Author Details

Stanislav Radchenko

Stanislav Radchenko
Head of Factor Research Group

Social Sharing

Extended Viewer

SHOULD INVESTORS CARE ABOUT ACTIVE SHARE?

”Active Share” — a popular measure of how a portfolio’s composition differs from its benchmark — has been widely credited as a predictor of manager skill. Initial academic research has shown that active managers with high Active Share and low Tracking error enjoyed persistent outperformance. Conversely, managers with low Active Share scores and low Tracking Error were labelled “closet indexers” and have recently become the subject of regulatory scrutiny.

But how accurate is Active Share as a metric?  And would it be fair to all active managers if it were imposed as a one-size-fits-all regulation?

Not all researchers agree on the answers to these questions. Most studies have looked only at Active Share scores against actual fund performance, which does not control for environment.  This might lead to different factors being conflated.

To correct for this, MSCI simulated strategies and tested them under various conditions and constraints — akin to doing research in a controlled laboratory environment — to identify the true drivers of Active Share.

Through our portfolio construction experiments we found:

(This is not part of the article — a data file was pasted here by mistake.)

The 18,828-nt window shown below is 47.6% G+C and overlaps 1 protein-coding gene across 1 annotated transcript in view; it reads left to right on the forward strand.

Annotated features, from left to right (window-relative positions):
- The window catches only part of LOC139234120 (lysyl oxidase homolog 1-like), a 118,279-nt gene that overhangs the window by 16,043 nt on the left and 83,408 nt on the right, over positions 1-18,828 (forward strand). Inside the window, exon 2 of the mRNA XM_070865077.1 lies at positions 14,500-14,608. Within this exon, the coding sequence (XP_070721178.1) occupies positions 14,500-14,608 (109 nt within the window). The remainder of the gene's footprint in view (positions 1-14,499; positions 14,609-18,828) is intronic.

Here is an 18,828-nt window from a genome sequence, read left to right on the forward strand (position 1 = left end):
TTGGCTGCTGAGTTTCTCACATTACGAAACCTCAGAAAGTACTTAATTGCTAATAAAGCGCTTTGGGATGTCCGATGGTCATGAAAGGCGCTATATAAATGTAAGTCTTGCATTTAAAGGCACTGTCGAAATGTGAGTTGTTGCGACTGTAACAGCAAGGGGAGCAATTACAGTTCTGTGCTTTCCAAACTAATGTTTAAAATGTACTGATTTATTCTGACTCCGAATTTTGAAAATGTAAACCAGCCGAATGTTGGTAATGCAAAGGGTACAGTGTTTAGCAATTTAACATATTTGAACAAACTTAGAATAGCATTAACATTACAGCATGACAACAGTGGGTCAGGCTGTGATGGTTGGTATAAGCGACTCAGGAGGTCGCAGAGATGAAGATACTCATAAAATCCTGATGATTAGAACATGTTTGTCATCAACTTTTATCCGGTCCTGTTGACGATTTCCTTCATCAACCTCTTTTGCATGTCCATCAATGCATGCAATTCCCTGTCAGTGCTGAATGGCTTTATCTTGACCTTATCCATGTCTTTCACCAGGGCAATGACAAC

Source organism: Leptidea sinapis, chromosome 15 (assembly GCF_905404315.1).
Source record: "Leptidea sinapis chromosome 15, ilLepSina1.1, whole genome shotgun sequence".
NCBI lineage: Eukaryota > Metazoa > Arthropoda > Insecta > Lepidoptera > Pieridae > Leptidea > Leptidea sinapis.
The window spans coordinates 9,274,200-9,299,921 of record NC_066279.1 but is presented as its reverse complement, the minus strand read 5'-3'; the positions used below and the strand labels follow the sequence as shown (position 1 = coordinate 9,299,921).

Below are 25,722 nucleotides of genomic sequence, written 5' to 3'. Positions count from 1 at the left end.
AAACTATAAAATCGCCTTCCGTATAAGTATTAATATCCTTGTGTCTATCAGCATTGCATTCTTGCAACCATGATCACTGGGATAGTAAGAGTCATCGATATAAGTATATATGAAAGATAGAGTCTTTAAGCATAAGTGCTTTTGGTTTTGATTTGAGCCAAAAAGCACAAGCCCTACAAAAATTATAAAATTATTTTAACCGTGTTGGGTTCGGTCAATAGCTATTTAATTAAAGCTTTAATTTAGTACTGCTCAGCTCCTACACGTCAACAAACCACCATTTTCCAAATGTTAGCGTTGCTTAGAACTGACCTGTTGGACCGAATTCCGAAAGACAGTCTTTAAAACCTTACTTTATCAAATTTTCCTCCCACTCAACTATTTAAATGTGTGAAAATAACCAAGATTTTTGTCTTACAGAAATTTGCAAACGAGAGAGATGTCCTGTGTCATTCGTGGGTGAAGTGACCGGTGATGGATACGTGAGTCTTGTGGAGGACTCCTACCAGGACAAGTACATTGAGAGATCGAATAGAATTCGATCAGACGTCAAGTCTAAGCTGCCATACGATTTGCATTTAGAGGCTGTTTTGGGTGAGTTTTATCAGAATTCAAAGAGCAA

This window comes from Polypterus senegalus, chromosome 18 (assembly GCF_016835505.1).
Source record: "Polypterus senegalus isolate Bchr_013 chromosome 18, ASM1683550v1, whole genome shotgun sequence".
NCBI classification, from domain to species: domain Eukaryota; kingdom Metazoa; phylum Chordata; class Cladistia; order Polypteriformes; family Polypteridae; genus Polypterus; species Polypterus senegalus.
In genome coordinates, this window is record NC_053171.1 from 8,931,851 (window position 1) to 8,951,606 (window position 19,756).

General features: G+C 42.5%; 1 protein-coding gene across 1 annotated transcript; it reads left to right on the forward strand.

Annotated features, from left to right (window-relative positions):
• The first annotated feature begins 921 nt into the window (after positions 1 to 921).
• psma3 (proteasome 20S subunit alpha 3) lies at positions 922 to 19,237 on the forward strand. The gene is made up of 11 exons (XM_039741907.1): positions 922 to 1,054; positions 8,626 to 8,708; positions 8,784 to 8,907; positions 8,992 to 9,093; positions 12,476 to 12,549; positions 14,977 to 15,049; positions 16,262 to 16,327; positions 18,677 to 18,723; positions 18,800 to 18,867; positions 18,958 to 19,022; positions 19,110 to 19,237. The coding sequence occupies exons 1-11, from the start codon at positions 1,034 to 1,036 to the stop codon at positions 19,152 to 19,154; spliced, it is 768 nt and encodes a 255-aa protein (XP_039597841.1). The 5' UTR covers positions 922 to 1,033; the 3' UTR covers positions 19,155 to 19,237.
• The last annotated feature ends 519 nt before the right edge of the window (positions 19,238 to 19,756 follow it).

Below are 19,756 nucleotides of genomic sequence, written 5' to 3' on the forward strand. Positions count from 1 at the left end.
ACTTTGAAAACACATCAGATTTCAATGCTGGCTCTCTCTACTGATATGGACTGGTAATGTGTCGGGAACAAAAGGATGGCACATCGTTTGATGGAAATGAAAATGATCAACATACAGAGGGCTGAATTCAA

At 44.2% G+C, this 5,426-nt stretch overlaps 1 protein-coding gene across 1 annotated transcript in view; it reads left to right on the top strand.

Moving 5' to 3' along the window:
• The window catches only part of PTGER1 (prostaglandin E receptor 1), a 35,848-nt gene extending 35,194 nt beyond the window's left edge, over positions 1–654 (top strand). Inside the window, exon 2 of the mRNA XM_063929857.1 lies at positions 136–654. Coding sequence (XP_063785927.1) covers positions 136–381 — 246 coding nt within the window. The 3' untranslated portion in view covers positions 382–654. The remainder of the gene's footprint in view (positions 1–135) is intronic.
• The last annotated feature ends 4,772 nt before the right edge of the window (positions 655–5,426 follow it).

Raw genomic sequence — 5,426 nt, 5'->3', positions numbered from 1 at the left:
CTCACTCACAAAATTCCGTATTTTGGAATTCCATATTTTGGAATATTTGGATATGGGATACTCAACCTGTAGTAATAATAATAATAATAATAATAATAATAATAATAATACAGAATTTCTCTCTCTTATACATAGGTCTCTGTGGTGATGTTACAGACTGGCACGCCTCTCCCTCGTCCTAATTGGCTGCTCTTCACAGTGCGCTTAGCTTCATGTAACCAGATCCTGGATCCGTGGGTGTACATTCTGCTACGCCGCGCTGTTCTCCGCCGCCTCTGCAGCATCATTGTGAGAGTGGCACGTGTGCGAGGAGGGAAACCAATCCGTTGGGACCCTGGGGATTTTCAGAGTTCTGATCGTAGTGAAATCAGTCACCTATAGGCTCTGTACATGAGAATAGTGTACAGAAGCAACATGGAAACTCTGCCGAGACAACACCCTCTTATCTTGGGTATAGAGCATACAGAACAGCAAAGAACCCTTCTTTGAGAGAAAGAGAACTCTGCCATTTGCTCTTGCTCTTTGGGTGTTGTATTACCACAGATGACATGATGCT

• Active Share is not always linked to management skill, regardless if the manager employs a stock-picking or a factor-timing approach. Among stock-picking managers, high Active Share may be linked to performance through conviction.
  • Active Share depends on the choice of benchmark and on style tilts. With managers benchmarked to cap-weighted indexes, Active Share favors tilts towards small caps, but may penalize low volatility managers (see exhibit below).  A more concentrated benchmark usually leads to lower Active Share for the same level of Tracking Error.
  • Active Share provides additional information compared to Tracking Error, but there is substantial commonality because the level of risk aversion is a driver of both.
  • Active Share depends on active factor exposure. It is systematically higher for stock-picking managers who take on more idiosyncratic risk than factor investors.
  • Requiring managers to run high Active Share may have unintended consequences. Managers have several tools at their disposal to boost Active Share, such as choosing a different benchmark, investing outside the benchmark universe, taking on excessive Tracking Error or employing portfolio constraints. These measures have no direct bearing on performance and may even be detrimental.

 

Low Volatility Portfolios Achieved Lower Active Share than Small-Cap Portfolios

Active share of equal weighted random portfolios against the cap weighted MSCI Europe Index. Stocks in the random portfolios are chosen from quintiles in EUE4 size (Residual Volatility) in the left (right) panel

 

No one can offer any single ”silver bullet” metric that would allow investors (or regulators) to accurately rate the skill of active managers. However, in our simulations we found that Active Share must be complemented with Tracking Error-based analysis, using a suitable risk model and sensible benchmark, to enable careful attribution of manager performance and risk.

Read the paper, "Should you care about Active Share." 

Pagination Portlet